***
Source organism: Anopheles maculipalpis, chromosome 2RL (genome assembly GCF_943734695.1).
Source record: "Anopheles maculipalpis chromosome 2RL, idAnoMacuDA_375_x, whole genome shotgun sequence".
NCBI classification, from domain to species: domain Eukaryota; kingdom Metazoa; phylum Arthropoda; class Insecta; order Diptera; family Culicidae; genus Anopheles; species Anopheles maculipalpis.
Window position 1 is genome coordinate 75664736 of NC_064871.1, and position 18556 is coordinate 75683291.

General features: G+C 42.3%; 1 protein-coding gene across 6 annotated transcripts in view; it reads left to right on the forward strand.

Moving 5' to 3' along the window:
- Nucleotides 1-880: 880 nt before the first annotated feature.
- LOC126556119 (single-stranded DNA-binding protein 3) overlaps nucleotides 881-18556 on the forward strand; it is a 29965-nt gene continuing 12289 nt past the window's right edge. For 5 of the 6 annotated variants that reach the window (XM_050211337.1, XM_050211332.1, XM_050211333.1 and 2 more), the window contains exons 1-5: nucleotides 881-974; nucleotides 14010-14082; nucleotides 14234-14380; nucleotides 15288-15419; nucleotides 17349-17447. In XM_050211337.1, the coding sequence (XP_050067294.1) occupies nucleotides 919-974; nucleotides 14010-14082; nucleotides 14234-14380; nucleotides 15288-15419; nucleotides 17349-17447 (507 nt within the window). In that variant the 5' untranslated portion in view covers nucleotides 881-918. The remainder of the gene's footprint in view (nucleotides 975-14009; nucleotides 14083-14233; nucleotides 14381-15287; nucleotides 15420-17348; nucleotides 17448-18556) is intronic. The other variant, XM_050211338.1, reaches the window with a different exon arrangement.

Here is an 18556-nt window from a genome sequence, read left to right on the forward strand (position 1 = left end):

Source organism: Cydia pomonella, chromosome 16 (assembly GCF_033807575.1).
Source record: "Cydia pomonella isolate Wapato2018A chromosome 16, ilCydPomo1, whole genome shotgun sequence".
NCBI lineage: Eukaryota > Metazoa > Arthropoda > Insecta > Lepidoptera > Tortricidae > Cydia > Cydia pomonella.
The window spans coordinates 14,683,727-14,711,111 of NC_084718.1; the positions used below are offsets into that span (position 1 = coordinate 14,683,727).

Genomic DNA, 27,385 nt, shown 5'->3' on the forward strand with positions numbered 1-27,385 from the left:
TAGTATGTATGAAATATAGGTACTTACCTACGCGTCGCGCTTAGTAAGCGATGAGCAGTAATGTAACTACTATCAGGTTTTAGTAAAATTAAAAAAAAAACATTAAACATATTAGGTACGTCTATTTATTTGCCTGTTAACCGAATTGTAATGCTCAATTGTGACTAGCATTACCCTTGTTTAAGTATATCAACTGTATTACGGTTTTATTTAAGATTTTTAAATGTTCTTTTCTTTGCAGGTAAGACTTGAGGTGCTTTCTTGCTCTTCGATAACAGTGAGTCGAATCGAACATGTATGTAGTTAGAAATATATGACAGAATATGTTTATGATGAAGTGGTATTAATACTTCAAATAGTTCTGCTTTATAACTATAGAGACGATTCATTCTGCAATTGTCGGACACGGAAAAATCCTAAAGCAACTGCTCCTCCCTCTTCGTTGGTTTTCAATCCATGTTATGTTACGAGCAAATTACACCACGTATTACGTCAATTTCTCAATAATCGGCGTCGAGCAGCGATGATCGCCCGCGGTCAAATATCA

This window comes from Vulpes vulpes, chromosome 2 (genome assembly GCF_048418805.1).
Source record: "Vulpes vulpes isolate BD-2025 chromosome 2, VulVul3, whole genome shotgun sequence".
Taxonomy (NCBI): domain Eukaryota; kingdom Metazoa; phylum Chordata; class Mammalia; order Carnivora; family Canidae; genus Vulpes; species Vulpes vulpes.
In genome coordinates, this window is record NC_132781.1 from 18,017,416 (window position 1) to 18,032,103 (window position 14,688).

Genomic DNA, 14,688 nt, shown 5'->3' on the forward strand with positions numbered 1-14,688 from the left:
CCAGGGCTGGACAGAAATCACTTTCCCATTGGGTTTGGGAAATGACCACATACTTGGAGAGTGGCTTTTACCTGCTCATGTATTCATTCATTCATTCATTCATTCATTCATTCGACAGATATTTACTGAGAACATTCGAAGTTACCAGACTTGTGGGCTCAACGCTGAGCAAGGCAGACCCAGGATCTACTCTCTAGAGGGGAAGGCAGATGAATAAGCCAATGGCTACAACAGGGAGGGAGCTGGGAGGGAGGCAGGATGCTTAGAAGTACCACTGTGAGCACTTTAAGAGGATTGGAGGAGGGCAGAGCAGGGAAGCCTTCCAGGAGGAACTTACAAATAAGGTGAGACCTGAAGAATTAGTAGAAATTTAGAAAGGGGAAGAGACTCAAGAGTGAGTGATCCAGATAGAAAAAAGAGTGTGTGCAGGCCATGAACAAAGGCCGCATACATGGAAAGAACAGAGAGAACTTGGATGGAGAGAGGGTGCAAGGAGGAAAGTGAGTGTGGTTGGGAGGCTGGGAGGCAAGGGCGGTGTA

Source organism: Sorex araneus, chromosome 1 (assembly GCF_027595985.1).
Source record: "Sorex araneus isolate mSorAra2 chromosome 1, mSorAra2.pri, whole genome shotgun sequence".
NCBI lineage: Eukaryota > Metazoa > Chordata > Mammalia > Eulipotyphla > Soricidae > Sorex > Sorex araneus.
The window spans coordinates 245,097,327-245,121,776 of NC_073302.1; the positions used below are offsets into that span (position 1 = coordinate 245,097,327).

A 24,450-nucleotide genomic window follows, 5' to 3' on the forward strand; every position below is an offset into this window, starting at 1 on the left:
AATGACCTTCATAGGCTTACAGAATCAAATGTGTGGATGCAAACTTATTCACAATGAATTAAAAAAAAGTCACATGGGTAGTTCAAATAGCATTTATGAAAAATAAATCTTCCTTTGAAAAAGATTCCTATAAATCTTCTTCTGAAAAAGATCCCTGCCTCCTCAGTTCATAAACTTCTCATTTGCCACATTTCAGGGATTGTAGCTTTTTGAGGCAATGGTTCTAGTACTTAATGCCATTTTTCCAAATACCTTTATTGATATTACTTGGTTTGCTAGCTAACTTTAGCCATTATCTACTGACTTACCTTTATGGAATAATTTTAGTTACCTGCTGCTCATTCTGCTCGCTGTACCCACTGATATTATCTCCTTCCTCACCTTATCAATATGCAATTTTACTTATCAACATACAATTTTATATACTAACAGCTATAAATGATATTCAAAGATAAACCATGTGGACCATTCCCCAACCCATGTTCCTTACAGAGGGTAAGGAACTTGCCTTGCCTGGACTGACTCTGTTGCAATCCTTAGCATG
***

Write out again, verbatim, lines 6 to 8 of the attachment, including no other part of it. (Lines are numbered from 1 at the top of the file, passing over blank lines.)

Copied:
Moving 5' to 3' along the window:
- Nucleotides 1-880: 880 nt before the first annotated feature.
- LOC126556119 (single-stranded DNA-binding protein 3) overlaps nucleotides 881-18556 on the forward strand; it is a 29965-nt gene continuing 12289 nt past the window's right edge. For 5 of the 6 annotated variants that reach the window (XM_050211337.1, XM_050211332.1, XM_050211333.1 and 2 more), the window contains exons 1-5: nucleotides 881-974; nucleotides 14010-14082; nucleotides 14234-14380; nucleotides 15288-15419; nucleotides 17349-17447. In XM_050211337.1, the coding sequence (XP_050067294.1) occupies nucleotides 919-974; nucleotides 14010-14082; nucleotides 14234-14380; nucleotides 15288-15419; nucleotides 17349-17447 (507 nt within the window). In that variant the 5' untranslated portion in view covers nucleotides 881-918. The remainder of the gene's footprint in view (nucleotides 975-14009; nucleotides 14083-14233; nucleotides 14381-15287; nucleotides 15420-17348; nucleotides 17448-18556) is intronic. The other variant, XM_050211338.1, reaches the window with a different exon arrangement.